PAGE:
All human populations enjoy dancing in company. With or without music, dance is a multisensory experience that requires complex sensorimotor coordination. In addition, dancing in pairs or groups involves the coordination of movements between dancers to complement or synchronise with each other.
«When we are having a conversation, walking together, or simply sitting next to someone else, our postures and movements are coordinated»
Many animals synchronise their movements, from the sophisticated nuptial displays of great crested grebes (Podiceps cristatus) or the combat performance of Siamese fighting fish (Betta splendens), to the perfectly coordinated flights of thousands of starlings (Sturnus vulgaris) in a flock. Synchronisation is widespread among living organisms and has many different adaptive functions, such as anti-predator strategies (increased efficiency in surveillance, confusing the predator and reducing the probability of being chosen as prey) and others related to social cohesion.
Humans tend to synchronise movements spontaneously and unconsciously in different social contexts. When we are having a conversation, walking together, or simply sitting next to someone else, our postures and movements are coordinated. At first, there is a small delay, from seconds to tenths or thousandths of a second, as one of the participants imitates the movements of the other; but after a certain point, the movements can occur simultaneously (which implies anticipation). Synchronisation has been found to be faster and more precise the higher the affinity between two people (e.g., between friends or romantic partners), and, at the same time, such synchrony of movements favours the formation of bonds between strangers: people who synchronise their movements with ours (or vice versa) are more familiar and more relatable; they inspire more trust. Interestingly, synchronisation can also occur between individuals of different species; for example, dogs synchronise their movements with the humans they live with and show a preference for social interaction with people who synchronise with them. In our species, the ability to synchronise and the perception of asynchrony appear very early in development: months-old infants are able to synchronise their rocking with their mother’s and detect when there is a break in this synchronous interaction.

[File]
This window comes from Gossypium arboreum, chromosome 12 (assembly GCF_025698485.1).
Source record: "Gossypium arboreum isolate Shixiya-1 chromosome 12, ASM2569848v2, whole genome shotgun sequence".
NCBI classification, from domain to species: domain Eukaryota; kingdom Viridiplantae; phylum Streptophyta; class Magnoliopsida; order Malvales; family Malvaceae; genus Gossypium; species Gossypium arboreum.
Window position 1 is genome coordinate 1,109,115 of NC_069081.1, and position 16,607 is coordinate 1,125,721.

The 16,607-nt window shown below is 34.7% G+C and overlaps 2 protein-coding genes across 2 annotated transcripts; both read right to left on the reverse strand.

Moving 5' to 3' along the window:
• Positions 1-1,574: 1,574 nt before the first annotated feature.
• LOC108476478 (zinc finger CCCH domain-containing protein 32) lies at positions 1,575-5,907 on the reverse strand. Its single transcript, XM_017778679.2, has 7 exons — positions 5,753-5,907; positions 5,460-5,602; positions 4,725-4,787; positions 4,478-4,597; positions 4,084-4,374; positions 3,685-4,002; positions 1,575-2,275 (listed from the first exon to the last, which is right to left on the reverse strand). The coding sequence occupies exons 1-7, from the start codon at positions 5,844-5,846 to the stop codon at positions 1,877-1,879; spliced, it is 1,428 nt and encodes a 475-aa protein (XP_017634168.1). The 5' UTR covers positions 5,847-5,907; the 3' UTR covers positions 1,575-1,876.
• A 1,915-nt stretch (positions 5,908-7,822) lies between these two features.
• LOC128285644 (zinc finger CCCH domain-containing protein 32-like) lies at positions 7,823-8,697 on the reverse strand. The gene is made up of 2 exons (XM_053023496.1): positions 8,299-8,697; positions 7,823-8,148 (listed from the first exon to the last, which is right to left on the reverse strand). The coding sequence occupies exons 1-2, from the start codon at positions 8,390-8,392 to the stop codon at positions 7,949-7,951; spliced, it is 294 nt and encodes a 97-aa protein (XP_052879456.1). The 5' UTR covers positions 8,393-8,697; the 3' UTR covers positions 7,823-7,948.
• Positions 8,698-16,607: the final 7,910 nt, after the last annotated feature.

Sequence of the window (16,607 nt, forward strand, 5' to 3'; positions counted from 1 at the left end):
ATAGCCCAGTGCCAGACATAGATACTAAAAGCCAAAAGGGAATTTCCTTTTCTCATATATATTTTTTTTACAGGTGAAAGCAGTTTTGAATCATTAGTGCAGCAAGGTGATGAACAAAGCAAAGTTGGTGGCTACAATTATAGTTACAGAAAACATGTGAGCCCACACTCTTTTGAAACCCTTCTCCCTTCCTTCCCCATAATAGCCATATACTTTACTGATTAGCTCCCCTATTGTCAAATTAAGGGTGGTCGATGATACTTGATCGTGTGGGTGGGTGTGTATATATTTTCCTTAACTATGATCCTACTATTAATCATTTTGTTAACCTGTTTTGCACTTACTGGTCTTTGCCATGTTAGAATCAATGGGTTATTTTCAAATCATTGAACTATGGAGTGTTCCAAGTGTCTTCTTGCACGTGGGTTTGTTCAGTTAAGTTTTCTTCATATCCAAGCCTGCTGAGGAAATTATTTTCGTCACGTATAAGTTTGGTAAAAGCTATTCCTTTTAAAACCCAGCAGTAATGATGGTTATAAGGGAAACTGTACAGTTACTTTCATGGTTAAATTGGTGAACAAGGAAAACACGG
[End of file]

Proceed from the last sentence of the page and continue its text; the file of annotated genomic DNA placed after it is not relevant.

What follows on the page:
Not only are movements synchronised, but so are emotional states and certain physiological responses such as heart rate, breathing, and the release of certain hormones into the blood. Dancing in synchrony not only increases the perception of social bonding, but also raises the pain threshold through the release of endorphins. Recently, the development of hyperscanning techniques, which allow us to simultaneously record the brain activity of different people, has made it possible to investigate what happens in the brains of two people when they spontaneously synchronise their movements, and the answer is not surprising: the activity of the brains is synchronised. This brain synchrony could help us to understand each other’s intentions and share purposes and goals to facilitate cooperation. In fact, brain synchrony is greater when two people cooperate than when they make the same movements independently or in competition. In this context, dance may have evolved to increase group cohesion and facilitate cooperation, which favours brain synchrony between dancers.